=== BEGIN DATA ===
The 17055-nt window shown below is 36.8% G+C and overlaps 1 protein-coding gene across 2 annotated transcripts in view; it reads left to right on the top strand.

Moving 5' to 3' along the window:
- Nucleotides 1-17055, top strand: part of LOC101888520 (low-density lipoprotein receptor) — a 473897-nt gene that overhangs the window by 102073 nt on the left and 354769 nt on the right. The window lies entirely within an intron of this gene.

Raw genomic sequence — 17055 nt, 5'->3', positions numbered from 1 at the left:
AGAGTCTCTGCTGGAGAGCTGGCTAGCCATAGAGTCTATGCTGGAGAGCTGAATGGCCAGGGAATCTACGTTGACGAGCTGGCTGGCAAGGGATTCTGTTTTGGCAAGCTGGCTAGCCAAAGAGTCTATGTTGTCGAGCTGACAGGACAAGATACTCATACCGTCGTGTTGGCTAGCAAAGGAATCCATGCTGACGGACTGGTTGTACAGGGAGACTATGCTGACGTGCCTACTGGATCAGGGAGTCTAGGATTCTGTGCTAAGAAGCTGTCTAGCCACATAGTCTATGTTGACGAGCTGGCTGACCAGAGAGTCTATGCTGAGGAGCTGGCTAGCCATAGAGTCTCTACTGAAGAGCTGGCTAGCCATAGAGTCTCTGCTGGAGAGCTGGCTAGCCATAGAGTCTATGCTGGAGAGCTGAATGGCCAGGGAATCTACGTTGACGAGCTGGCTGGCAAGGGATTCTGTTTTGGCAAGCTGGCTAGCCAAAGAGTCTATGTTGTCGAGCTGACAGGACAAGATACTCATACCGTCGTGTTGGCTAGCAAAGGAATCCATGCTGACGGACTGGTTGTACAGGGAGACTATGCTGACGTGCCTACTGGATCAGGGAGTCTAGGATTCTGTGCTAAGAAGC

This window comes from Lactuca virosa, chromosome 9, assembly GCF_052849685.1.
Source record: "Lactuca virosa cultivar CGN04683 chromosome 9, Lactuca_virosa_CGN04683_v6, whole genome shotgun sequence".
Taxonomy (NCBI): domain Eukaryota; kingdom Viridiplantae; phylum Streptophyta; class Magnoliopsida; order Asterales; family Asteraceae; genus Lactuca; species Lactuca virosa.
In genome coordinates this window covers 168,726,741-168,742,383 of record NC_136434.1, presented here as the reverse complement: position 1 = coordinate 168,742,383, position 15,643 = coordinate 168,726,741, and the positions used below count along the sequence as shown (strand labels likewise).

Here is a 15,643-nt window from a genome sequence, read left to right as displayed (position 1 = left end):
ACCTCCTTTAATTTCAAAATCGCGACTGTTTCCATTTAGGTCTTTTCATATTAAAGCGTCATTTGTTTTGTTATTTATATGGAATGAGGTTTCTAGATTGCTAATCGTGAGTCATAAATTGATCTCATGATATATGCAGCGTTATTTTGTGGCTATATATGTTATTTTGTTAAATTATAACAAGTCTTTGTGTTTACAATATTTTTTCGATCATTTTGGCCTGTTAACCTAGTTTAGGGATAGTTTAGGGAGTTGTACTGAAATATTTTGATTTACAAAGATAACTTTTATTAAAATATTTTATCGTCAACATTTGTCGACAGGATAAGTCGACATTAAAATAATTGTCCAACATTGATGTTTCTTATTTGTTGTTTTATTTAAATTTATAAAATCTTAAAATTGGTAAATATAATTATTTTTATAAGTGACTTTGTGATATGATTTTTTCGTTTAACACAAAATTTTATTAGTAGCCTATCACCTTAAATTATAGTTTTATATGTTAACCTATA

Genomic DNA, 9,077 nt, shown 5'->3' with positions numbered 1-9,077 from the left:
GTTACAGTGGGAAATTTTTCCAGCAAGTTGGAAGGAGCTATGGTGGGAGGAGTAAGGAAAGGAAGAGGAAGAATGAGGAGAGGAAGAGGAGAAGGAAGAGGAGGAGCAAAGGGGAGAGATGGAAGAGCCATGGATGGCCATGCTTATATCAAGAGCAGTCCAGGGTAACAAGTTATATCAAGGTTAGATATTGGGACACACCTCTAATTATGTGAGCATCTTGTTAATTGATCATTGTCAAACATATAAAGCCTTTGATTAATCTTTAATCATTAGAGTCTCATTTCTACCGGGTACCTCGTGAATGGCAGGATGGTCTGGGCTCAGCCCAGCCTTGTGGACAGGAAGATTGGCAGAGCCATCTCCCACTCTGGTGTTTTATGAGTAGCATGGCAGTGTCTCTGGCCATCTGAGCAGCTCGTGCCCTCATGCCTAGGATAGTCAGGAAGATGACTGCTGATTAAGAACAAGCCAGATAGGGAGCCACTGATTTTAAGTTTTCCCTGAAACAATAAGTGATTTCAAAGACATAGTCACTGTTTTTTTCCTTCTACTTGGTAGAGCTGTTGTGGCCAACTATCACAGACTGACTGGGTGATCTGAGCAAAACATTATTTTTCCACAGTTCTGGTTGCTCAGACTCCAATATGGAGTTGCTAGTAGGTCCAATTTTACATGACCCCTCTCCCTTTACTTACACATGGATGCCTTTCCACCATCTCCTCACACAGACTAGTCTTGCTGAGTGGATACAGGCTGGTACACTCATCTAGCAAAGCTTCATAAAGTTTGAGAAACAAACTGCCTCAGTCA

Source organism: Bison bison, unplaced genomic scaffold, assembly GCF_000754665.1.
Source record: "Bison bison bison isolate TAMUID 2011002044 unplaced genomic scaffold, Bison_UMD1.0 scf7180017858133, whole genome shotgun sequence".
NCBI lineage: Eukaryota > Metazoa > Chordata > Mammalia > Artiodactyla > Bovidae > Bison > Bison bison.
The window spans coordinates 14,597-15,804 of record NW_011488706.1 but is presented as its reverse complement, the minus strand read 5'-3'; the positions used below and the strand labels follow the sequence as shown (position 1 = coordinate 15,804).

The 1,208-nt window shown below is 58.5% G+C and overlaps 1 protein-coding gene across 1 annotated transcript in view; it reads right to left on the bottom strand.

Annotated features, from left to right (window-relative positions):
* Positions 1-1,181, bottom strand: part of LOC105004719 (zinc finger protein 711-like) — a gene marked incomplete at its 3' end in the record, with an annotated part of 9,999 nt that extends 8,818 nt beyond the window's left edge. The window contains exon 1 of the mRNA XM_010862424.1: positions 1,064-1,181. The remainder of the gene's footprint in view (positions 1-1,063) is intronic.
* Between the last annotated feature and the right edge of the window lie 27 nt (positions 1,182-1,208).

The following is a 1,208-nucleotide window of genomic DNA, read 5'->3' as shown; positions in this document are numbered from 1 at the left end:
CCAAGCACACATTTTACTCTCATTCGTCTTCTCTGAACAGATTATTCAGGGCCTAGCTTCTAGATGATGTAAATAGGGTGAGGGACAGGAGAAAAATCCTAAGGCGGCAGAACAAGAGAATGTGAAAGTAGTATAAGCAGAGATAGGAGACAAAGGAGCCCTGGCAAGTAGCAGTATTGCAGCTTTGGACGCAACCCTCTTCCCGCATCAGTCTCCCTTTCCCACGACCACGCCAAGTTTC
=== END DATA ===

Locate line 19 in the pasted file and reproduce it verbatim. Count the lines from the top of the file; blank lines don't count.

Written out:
Annotated features, from left to right (window-relative positions):